The Lupus Research Institute (LRI) launched the first $1 million research grants given to lupus investigators by a private research organization in 2012. The LRI Distinguished Innovator Award was created to address the current lack of treatments in development that could arrest or reverse the disease. The first privately funded awards of this scale in lupus, it challenges the international scientific community to pursue highly promising new ideas on the fundamental causes of lupus that can lead to a cure.
The 2012 Distinguished Innovator recipients, Drs. Ann Marshak-Rothstein at University of Massachusetts Medical School and Greg Barton at University of California, Berkeley, independently zeroed in on one family of proteins called Toll-like receptors as key triggers of the body’s devastating autoimmune attack on itself that characterizes lupus. Because TLR proteins are essential in fighting any infection, how the body loses control over their activity is a fundamental question in immunology. Finding the causes of lupus, the prototype for autoimmune disease research, could have broad implications across a wide range of illnesses affecting millions.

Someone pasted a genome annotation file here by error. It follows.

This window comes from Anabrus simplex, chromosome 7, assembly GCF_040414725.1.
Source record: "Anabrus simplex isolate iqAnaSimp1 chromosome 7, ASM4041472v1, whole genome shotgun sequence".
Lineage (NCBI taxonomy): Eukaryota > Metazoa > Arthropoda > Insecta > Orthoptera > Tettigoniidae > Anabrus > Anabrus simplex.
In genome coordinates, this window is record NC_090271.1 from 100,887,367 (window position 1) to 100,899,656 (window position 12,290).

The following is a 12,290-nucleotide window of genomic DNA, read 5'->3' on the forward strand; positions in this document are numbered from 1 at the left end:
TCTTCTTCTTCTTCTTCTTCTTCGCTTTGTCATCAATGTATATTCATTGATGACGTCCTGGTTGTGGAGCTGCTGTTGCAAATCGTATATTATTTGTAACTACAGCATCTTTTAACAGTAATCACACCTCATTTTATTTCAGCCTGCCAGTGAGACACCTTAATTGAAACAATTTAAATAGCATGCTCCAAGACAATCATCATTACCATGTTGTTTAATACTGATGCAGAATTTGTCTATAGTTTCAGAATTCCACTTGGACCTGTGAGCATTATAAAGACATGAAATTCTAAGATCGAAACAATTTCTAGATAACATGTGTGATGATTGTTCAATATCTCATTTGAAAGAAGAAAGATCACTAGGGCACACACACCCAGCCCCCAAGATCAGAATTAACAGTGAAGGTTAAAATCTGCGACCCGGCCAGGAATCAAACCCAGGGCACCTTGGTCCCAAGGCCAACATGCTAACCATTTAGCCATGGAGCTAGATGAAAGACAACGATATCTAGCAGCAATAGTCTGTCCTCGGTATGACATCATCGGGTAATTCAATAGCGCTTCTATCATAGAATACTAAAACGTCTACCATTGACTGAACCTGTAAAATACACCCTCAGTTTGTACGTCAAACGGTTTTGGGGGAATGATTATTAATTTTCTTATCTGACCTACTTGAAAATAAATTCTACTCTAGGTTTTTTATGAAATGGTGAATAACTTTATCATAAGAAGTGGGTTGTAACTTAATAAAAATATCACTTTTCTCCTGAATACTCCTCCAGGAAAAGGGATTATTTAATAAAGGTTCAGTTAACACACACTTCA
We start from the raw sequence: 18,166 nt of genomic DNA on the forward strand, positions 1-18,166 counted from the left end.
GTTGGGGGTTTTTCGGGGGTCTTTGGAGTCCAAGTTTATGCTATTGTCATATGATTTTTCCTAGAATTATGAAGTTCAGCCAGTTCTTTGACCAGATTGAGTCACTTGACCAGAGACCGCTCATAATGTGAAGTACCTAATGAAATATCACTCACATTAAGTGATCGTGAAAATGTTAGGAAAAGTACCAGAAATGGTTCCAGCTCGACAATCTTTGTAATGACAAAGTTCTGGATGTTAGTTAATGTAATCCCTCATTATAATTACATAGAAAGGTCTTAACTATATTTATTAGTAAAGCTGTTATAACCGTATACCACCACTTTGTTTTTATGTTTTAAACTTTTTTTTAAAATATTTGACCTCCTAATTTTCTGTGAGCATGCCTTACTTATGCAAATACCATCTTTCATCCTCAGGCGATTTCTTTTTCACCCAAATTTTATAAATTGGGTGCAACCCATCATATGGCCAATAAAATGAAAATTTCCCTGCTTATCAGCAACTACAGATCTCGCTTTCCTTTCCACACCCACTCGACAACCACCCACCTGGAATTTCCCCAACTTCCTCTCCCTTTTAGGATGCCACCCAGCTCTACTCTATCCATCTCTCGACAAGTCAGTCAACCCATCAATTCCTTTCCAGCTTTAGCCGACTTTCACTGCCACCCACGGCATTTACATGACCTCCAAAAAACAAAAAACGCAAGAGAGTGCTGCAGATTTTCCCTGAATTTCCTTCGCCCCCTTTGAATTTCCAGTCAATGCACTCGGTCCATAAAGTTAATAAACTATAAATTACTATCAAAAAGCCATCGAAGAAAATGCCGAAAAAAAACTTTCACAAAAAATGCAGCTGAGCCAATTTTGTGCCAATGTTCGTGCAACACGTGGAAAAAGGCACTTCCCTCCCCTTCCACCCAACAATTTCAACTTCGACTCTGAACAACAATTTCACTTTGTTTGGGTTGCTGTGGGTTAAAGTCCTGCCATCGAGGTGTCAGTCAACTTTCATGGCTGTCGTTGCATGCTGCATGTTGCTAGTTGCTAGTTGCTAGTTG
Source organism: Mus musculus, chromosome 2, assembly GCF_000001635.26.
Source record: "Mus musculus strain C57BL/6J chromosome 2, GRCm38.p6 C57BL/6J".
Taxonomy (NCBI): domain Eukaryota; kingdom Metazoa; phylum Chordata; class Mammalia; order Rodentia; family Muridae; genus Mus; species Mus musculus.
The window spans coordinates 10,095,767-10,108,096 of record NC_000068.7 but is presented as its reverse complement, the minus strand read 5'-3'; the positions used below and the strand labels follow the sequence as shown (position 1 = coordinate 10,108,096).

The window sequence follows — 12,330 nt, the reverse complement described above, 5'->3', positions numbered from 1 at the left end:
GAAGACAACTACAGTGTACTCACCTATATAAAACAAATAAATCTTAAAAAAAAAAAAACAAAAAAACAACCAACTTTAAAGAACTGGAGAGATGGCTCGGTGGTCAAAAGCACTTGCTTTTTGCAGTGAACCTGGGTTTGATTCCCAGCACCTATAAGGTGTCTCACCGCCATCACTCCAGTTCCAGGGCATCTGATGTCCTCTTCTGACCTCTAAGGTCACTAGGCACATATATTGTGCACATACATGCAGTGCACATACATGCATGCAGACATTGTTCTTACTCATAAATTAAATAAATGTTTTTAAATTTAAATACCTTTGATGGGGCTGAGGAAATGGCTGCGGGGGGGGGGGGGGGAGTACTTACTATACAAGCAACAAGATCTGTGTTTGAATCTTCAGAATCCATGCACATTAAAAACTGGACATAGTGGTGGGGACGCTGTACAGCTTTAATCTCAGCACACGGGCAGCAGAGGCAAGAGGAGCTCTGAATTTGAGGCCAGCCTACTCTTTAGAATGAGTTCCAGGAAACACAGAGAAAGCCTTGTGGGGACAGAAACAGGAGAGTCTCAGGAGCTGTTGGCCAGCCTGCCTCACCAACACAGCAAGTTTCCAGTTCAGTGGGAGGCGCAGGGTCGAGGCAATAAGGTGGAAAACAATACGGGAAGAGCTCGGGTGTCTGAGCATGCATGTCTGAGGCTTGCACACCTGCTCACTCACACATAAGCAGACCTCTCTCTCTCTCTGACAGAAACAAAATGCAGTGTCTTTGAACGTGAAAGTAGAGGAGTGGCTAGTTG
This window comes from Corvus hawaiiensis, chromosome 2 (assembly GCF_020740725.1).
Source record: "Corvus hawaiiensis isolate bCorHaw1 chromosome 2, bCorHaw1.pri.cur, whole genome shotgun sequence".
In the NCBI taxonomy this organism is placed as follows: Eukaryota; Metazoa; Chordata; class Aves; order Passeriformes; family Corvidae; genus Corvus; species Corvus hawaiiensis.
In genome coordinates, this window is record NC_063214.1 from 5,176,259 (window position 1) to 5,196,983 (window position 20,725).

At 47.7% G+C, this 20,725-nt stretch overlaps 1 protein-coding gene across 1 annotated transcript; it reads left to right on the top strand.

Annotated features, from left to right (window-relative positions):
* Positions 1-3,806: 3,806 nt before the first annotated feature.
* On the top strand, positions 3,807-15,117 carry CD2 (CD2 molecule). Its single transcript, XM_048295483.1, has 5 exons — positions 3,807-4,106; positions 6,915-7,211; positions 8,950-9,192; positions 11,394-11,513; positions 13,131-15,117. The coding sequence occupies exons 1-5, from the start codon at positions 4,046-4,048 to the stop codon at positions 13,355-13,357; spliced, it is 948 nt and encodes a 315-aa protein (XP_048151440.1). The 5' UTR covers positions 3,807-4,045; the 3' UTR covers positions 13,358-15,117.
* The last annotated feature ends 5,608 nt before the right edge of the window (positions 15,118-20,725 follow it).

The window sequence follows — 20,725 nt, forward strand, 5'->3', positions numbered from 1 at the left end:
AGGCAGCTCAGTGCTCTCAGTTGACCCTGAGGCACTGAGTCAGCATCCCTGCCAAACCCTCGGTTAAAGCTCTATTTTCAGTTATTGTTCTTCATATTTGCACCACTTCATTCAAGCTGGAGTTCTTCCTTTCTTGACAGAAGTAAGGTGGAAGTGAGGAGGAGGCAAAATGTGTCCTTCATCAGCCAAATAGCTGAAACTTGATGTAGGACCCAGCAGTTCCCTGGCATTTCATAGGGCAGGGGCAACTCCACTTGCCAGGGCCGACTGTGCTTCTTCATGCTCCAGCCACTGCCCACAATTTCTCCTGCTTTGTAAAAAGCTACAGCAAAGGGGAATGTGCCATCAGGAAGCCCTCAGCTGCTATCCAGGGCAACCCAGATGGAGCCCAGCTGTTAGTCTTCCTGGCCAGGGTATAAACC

Which Toll-like receptor is responsible?
“Support from the LRI will enable us to extend our analysis of the cell components recognized by TLRs in mice to TLR activation in human cell populations, and allow us to identify those patients most likely to respond to therapies directed at blocking specific TLRs.”
Ann Marshak-Rothstein, PhD, University of Massachusetts Medical School, Worcester, MA
Why Don’t TLRs Harm Healthy People?
"In the last few years, we have started to learn how the immune system regulates TLRs. The next challenge, and the focus of our work, is to determine whether differences in these processes can explain why certain people develop lupus while others do not.”
Greg Barton, PhD, University of California, Berkeley, San Francisco, CA